The Yee Haw Movement: The Rise of the Country-Western Aesthetic


By Myah Taylor

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For a while, country music was dismissed in popular culture. Hearing even the most avid music fan say that they hated the genre became commonplace and cliché. But that narrative is changing.


Country music and its accompanying aesthetic has now crossed over into the mainstream, breeding a “Yee haw” movement. Artists like Kacey Musgraves and Lil Nas X (yes, you read that right)  have impacted listening habits as well as fashion, internet culture and perceptions about rural, western and southern life.

Photo Credit: Texas Monthly


When Musgraves released her multi Grammy award-winning album Golden Hour, she made country music more accessible and nuanced, giving the genre some dignity. Rather than create songs centered around trucks, beer or tractors, Musgraves wrote about love, heartbreak, family and coming into her own, all of which are universal topics that aren’t isolated to particular spheres of America. Songwriting chops on full display, Musgraves showed that the only difference between her and the most respected artists in the industry is simply how she chooses to tell her stories — with a little twang and some banjos.


Musgraves has also modernized country music, which at times can be perceived as a genre that is riddled in the past and tradition. While the songstress stayed true to her roots on Golden Hour, she also toyed with vocoders, synths and other studio technologies to add dimension to her country foundation. As a result of her boldness, experimentation and authenticity, Golden Hour has infiltrated the mainstream in a way that not many country albums in recent memory have.


On the Internet, Musgraves has become the “yee haw” queen, which is fitting considering her persona, constant sharing of memes and her references to lassos, John Wayne and other aspects of western culture on tracks like “Space Cowboy,” “Wonder Woman” and “High Horse.” This yee haw queen has made country music, as well as its style and culture, cool and wide reaching. Now, no one can get enough of cowboy boots, fringe, pompous hats and other country-western elements integrated into their favorite pieces. And of course, they can’t help but say “yee haw” to basically everything.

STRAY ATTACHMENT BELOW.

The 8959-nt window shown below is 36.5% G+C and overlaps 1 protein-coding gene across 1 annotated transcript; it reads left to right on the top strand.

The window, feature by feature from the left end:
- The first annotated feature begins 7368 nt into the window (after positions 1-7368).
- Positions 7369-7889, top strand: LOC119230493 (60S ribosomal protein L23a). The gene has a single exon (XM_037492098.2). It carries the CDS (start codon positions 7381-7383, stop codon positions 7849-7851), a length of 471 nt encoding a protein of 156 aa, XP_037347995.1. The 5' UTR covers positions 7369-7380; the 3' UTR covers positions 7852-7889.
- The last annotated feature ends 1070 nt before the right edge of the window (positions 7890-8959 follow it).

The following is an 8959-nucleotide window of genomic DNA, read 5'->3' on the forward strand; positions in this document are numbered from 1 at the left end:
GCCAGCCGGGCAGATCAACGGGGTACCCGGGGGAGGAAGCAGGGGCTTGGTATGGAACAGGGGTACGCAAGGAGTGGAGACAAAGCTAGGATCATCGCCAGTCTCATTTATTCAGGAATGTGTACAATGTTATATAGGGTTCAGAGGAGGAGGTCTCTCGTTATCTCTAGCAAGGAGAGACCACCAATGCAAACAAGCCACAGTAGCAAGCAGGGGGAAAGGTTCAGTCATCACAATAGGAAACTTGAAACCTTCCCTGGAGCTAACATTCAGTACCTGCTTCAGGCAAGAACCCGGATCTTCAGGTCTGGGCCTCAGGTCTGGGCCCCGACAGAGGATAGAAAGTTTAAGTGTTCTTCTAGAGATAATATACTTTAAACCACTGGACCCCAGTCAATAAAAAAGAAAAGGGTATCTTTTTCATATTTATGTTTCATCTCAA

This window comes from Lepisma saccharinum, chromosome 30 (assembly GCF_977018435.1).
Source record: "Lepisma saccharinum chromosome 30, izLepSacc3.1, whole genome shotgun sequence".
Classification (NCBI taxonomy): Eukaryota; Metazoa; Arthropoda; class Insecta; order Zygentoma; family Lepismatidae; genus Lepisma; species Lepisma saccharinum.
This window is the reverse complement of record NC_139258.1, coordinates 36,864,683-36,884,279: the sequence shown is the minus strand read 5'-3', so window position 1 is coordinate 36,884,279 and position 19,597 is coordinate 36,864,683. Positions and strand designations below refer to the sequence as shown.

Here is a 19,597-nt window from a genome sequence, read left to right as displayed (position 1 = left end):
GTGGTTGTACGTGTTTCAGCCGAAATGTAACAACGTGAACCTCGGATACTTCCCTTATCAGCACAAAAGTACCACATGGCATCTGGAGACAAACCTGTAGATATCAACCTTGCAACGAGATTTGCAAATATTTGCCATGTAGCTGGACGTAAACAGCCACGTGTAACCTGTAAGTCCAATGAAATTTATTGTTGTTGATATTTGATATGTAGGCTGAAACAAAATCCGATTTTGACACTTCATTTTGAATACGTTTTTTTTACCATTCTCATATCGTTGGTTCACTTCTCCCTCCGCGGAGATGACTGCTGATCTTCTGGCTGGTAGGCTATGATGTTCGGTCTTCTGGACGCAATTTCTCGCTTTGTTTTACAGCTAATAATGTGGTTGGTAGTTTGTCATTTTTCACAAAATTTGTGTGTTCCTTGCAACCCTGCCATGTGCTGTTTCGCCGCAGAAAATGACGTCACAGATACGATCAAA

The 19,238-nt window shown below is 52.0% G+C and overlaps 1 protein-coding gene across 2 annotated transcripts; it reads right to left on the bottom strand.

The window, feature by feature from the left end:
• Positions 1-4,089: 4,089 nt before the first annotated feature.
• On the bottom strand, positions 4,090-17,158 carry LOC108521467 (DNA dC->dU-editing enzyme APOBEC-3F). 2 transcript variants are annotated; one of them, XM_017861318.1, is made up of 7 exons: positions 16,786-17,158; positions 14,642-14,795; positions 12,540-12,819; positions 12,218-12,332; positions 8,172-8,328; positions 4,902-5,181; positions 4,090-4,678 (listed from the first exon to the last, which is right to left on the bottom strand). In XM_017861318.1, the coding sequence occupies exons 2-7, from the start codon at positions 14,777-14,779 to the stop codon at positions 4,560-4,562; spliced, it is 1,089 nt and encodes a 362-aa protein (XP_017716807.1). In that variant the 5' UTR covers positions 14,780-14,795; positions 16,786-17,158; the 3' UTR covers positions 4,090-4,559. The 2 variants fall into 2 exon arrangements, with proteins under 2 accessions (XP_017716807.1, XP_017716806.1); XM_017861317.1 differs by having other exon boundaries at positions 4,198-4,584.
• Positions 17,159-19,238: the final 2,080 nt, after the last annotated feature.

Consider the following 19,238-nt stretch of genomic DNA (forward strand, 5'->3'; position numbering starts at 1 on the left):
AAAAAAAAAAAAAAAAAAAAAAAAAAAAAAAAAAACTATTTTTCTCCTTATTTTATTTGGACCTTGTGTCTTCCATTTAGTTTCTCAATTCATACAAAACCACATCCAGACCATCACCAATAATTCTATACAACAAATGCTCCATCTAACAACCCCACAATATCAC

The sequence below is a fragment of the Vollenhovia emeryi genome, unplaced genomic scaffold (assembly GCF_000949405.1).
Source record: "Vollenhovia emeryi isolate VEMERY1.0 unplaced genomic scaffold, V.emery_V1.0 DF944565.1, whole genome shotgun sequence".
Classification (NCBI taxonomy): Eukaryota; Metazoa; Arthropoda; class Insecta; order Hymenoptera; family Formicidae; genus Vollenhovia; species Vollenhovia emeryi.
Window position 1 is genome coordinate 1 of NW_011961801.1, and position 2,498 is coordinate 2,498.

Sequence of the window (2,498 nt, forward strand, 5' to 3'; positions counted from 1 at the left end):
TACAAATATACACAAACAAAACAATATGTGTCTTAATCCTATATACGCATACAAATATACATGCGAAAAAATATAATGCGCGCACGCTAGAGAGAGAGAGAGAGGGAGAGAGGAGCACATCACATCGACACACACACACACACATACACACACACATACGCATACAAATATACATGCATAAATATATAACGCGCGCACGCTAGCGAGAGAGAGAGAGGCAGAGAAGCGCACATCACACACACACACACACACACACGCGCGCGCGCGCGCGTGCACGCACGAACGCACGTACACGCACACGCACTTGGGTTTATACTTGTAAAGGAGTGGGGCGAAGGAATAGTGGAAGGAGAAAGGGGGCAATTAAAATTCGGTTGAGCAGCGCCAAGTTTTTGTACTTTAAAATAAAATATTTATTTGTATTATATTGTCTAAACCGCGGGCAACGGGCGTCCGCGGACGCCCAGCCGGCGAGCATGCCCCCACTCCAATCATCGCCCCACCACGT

While Musgraves infused modern sounds and pop elements into her music, Lil Nas X infused country sounds and references into trap rap production for his hit “Old Town Road.” “Old Town Road,” and its remix featuring Billy Ray Cyrus, has completely blown up. “I got the horses in the back” has become one of the biggest memes on the Internet. While the track may seem like one big punchline, it’s also a big win for the country music scene, making people more open to western sounds and culture. It also adds fuel to a new ‘Black Cowboy Agenda,’ in which artists in the likes of Cardi B and Solange have also embraced western aesthetics.


Lil Nas X has no doubt influenced fashion too. On his track, he raps about his “Cowboy hat from Gucci” and his Wrangler jeans. Though the song may have only been influenced by the cowboy clothing trend, it also has the power to break boundaries, raise questions of authenticity and bridge racial and geographical divides.
The Yee haw moment in popular culture has been brewing for a few years with artists like Justin Timberlake, Miley Cyrus, Lady Gaga and Mason Ramsey trying to bring country-western sounds to the mainstream, but now, it’s alive and well. This movement demonstrates both cultural complexity and hybridity, as well as the power of the Internet. The western craze is in, and it may be sticking around for a while, so bump “Old Town Road,” drive along to Golden Hour, get your horses from the back and giddy up for the ride.